# read-me - Today’s News
Finding that middle ground between idealistic and realistic mothering can be very difficult, writes Grace Vaughan.
Our societies are at their best when the diversity of our worldviews are ethically celebrated, writes Jacob J Erickson.
# read-me - Yesterday’s News
There’s something about this time of the year that just gladdens the heart, writes Michael Kelly.
Sixty years on from the signing of the Treaty of Rome, European unity is more important than ever, writes Noelle O Connell.
World Hijab Day allowed me to see the hijab for what it is – not a threat, not a tool of oppression – but a reflection of care for others and sense of belonging, writes Sinead Mercier.
# read-me - Friday 24 March, 2017
This was the first ever occasion of a non-believing Irish government minister delivering the weekly homily to Brazilian parishioners, writes John Halligan.
Damascus has settled on a clear strategy for a military solution, and has been brutally and successfully executing it, writes Derek O’Rouke
# read-me - Thursday 23 March, 2017
If we’re serious about rural development we must enable craft breweries to become tourist hubs, writes Alan Kelly.
As Chairman of the Seanad Special Select Committee, I will ensure that we will not spend our time analysing the problems Brexit poses, writes Neale Richmond.
# read-me - Wednesday 22 March, 2017
A referendum will be held on whether to allow Irish citizens living abroad vote in future presidential elections.
Redressing survivors of Mother and Baby homes needs to avoid the pitfalls of the Residential Institution Redress Board for Industrial and Reformatory School survivors, writes Sinead Pembroke.
# read-me - Tuesday 21 March, 2017
Irish politics lost a major political figure today, writes David McCann.
Donald Trump’s first official budget document reveals his militarisation plans at the expense of the environment and civil society, writes Julien Mercille.
# read-me - Monday 20 March, 2017
Make the new English Junior Cert exam fairer by adding thirty extra minutes, writes Junior Cert pupil Tara O’Sullivan.
Enda Kenny’s future as Fine Gael leader will be top of the media agenda this week, writes Jason O’Sullivan.
# read-me - Sunday 19 March, 2017
Visiting friends showed me the life I can never have and it hurts, writes Candi O’Reilly.
I’m an ex-pat in London but I turned the frustration I felt about Ireland’s lack of reproductive rights into action, writes Cara Sanquest.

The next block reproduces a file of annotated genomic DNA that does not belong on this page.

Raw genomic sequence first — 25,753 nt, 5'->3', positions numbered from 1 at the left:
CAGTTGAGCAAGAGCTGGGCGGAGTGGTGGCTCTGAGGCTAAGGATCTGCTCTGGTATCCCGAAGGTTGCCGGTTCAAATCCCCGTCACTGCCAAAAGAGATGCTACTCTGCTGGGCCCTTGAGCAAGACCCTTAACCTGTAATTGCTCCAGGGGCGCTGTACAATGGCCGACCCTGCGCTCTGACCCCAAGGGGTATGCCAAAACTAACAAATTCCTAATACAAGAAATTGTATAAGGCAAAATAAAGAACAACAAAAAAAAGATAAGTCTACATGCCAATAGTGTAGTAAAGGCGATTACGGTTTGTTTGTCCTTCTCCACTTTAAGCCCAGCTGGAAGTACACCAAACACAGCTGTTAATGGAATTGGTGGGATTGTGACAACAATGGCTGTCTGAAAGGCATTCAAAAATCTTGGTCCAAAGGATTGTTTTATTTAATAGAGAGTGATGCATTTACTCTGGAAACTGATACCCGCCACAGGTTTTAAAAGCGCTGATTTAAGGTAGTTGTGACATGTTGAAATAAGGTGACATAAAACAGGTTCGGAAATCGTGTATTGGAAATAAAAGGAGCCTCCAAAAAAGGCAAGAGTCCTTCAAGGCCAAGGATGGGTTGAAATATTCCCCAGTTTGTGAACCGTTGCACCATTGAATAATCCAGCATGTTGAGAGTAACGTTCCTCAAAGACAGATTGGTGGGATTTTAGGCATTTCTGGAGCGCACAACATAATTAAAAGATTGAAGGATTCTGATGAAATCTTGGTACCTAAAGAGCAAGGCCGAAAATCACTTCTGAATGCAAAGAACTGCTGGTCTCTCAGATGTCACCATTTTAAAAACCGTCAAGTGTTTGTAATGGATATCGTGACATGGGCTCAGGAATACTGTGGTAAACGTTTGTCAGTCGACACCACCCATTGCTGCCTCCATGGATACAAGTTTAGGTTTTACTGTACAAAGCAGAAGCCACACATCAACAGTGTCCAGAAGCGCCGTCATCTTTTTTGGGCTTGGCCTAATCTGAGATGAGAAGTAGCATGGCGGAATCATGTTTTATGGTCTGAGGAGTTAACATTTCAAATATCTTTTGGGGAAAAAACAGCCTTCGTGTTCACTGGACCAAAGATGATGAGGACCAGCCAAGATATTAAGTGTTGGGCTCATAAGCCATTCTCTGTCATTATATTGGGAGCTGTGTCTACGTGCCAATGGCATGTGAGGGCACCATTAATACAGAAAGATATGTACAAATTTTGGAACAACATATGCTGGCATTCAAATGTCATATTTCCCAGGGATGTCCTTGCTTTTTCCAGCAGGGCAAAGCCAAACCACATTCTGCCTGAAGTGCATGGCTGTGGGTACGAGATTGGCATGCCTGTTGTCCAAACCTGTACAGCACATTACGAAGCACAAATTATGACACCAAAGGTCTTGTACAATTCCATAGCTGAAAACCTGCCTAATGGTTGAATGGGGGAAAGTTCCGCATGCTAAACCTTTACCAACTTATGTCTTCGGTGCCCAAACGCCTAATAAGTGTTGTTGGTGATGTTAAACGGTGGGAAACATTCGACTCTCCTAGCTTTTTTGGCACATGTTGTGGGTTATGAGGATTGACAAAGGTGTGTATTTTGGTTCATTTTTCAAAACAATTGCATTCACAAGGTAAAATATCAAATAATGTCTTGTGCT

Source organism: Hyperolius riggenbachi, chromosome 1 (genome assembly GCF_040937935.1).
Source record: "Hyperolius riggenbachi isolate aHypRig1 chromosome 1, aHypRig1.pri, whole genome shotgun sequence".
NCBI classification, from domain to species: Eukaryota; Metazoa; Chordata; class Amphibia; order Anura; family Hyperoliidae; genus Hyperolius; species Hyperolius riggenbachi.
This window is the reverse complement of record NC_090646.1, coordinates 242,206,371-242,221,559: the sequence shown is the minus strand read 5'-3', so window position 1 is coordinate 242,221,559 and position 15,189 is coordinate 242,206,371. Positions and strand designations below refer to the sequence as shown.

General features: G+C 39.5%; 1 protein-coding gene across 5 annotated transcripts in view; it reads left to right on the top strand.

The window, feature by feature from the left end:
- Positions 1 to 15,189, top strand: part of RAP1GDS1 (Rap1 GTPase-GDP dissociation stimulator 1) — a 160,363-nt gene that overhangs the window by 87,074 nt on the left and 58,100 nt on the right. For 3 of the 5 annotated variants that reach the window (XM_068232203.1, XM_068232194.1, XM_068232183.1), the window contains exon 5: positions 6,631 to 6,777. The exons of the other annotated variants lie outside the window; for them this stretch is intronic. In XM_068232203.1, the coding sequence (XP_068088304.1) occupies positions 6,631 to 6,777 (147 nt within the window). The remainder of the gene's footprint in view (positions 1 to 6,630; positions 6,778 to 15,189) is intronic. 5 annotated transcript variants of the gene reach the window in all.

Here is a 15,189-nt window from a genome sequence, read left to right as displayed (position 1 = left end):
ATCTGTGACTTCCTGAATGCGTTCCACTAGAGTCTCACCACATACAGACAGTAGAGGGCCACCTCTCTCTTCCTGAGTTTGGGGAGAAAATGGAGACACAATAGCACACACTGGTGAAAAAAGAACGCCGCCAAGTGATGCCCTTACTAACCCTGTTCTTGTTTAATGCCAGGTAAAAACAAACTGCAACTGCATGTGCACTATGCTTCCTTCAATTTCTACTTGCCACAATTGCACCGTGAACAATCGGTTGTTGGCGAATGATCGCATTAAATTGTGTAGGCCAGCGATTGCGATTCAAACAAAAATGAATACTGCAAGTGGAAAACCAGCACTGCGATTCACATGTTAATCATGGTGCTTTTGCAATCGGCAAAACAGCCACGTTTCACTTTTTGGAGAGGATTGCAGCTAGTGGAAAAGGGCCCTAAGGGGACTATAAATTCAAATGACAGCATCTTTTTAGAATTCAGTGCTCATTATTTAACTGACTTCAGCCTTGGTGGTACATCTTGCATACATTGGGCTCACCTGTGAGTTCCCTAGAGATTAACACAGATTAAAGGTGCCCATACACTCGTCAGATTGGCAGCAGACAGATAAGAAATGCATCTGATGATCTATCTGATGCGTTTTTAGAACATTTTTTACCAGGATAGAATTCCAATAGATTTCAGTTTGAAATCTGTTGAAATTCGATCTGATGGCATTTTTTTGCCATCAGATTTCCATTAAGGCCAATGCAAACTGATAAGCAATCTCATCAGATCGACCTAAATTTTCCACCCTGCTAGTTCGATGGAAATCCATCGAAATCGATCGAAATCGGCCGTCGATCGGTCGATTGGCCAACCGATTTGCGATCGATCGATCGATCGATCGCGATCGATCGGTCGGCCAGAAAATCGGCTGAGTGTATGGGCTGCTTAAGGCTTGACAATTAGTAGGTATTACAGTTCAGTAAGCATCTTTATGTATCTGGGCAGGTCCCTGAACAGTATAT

Emma Watson made an empty promise to young men that if only they do as men have always been expected to do—sacrifice and serve—they will eventually be liberated, writes Karen Straughan.
# read-me - Saturday 18 March, 2017
My whole life used to be consumed by my ex boyfriend’s gambling addiction.
We have somewhat of a pre-parade tradition in the Kelly household of sowing spuds with the children, writes Michael Kelly.
Nationalists may be fobbed off in the short term, but this will lead to demands for clarification from the British government about what conditions will permit a border poll, writes Caoimhín De Barra.
# read-me - Friday 17 March, 2017
Ireland is gloriously beautiful but it’s the people who helped me heal after losing my husband, writes Kathleen Maloney.
If we created an alternative and more inclusive Paddy’s Day, it might even change the country for the better, writes Julien Mercille.
# read-me - Thursday 16 March, 2017
The atmosphere of trying out new ideas was addictive and the fearless nature of all the staff allowed us to go on a kind of radio crusade, writes Ian Dempsey.
It is our responsibility to speak truth to power. If it doesn’t happen in the White House, it’ll happen in The Riverside Church NYC tomorrow, writes Aodhán Ó Ríordáin.
# read-me - Wednesday 15 March, 2017
Assad’s popularity is a narrative that has been marginalised in the West, but that doesn’t make it any less vital to bringing an end to the terrible war in my country, writes Antoine Bakhash with the help of Eimhin O’Reilly.
# read-me - Tuesday 14 March, 2017
Even in the best circumstances, it’s impossible for zoos to meet all the unique needs of the various species they hold captive, writes Elisa Allen.
# read-me - Monday 13 March, 2017
It’s time that the Irish government and multinationals start to reconsider their attitudes about tax, writes Sorley McCaughey.
# read-me - Sunday 12 March, 2017
Fiacre is non-verbal. He wrote this himself by dictating it, pointing to letters on a board.
We need to stand up to the the lobbying power of the multinational food industry, writes Chris Macey.
The irony is that this self-absorbed generation needs to become aware, writes Hugh O’Donnell.
# read-me - Saturday 11 March, 2017
Fear of an incinerator in the city of Dublin is not irrational – and we need to demand better controls and monitoring before it begins to burn.
We can encourage more and more bright young women into engineering, writes Professor Laoise McNamara.
Not all vegetables are equal if you’re space constrained, writes GIY Guru Michael Kelly.
Enda Kenny has said he wants to deal with the dark legacies of our past but following his statements this week, he’s still way off the mark, writes Sinead Pembroke.
# read-me - Friday 10 March, 2017
But on the upside Ireland’s inflated GDP makes it easier for the country to meet the 3% of GDP budget deficit target, writes Victor Duggan.
# read-me - Thursday 9 March, 2017
# read-me - Wednesday 8 March, 2017
He also expressed his grief at the tragedies of the Tuam Mother and Baby Home bodies and the deaths in Clondalkin fire today.